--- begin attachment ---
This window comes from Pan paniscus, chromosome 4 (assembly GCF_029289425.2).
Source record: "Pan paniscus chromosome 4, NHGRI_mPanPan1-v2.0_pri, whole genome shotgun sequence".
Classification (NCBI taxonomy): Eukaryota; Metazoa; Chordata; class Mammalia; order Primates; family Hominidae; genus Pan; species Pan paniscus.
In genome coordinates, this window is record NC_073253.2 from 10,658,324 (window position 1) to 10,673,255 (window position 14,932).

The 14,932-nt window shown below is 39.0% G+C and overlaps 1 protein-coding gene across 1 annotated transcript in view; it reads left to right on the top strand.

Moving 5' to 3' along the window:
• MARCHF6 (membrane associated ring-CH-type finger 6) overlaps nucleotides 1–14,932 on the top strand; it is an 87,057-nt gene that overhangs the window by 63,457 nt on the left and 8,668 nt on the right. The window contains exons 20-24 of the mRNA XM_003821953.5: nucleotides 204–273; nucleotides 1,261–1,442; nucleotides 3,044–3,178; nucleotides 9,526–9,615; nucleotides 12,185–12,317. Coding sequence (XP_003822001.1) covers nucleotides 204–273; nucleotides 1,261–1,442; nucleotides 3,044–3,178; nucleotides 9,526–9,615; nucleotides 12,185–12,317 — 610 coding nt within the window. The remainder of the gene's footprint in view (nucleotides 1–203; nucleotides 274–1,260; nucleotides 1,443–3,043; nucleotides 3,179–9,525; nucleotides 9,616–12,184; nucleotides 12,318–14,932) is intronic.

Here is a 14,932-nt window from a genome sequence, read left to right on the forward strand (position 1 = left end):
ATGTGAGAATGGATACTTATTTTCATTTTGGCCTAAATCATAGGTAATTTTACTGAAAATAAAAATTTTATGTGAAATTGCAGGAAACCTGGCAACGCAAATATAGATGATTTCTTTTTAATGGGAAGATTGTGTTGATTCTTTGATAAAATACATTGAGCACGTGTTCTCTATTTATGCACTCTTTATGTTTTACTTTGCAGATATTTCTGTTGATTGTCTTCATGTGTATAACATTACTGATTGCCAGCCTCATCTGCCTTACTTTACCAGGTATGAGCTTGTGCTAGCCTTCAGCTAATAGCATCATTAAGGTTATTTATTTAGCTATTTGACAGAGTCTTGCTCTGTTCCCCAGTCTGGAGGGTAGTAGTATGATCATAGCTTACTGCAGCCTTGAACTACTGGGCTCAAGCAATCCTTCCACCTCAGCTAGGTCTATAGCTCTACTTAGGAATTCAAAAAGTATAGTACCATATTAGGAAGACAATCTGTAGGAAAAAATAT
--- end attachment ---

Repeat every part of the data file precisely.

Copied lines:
This window comes from Pan paniscus, chromosome 4 (assembly GCF_029289425.2).
Source record: "Pan paniscus chromosome 4, NHGRI_mPanPan1-v2.0_pri, whole genome shotgun sequence".
Classification (NCBI taxonomy): Eukaryota; Metazoa; Chordata; class Mammalia; order Primates; family Hominidae; genus Pan; species Pan paniscus.
In genome coordinates, this window is record NC_073253.2 from 10,658,324 (window position 1) to 10,673,255 (window position 14,932).

The 14,932-nt window shown below is 39.0% G+C and overlaps 1 protein-coding gene across 1 annotated transcript in view; it reads left to right on the top strand.

Moving 5' to 3' along the window:
• MARCHF6 (membrane associated ring-CH-type finger 6) overlaps nucleotides 1–14,932 on the top strand; it is an 87,057-nt gene that overhangs the window by 63,457 nt on the left and 8,668 nt on the right. The window contains exons 20-24 of the mRNA XM_003821953.5: nucleotides 204–273; nucleotides 1,261–1,442; nucleotides 3,044–3,178; nucleotides 9,526–9,615; nucleotides 12,185–12,317. Coding sequence (XP_003822001.1) covers nucleotides 204–273; nucleotides 1,261–1,442; nucleotides 3,044–3,178; nucleotides 9,526–9,615; nucleotides 12,185–12,317 — 610 coding nt within the window. The remainder of the gene's footprint in view (nucleotides 1–203; nucleotides 274–1,260; nucleotides 1,443–3,043; nucleotides 3,179–9,525; nucleotides 9,616–12,184; nucleotides 12,318–14,932) is intronic.

Here is a 14,932-nt window from a genome sequence, read left to right on the forward strand (position 1 = left end):
ATGTGAGAATGGATACTTATTTTCATTTTGGCCTAAATCATAGGTAATTTTACTGAAAATAAAAATTTTATGTGAAATTGCAGGAAACCTGGCAACGCAAATATAGATGATTTCTTTTTAATGGGAAGATTGTGTTGATTCTTTGATAAAATACATTGAGCACGTGTTCTCTATTTATGCACTCTTTATGTTTTACTTTGCAGATATTTCTGTTGATTGTCTTCATGTGTATAACATTACTGATTGCCAGCCTCATCTGCCTTACTTTACCAGGTATGAGCTTGTGCTAGCCTTCAGCTAATAGCATCATTAAGGTTATTTATTTAGCTATTTGACAGAGTCTTGCTCTGTTCCCCAGTCTGGAGGGTAGTAGTATGATCATAGCTTACTGCAGCCTTGAACTACTGGGCTCAAGCAATCCTTCCACCTCAGCTAGGTCTATAGCTCTACTTAGGAATTCAAAAAGTATAGTACCATATTAGGAAGACAATCTGTAGGAAAAAATAT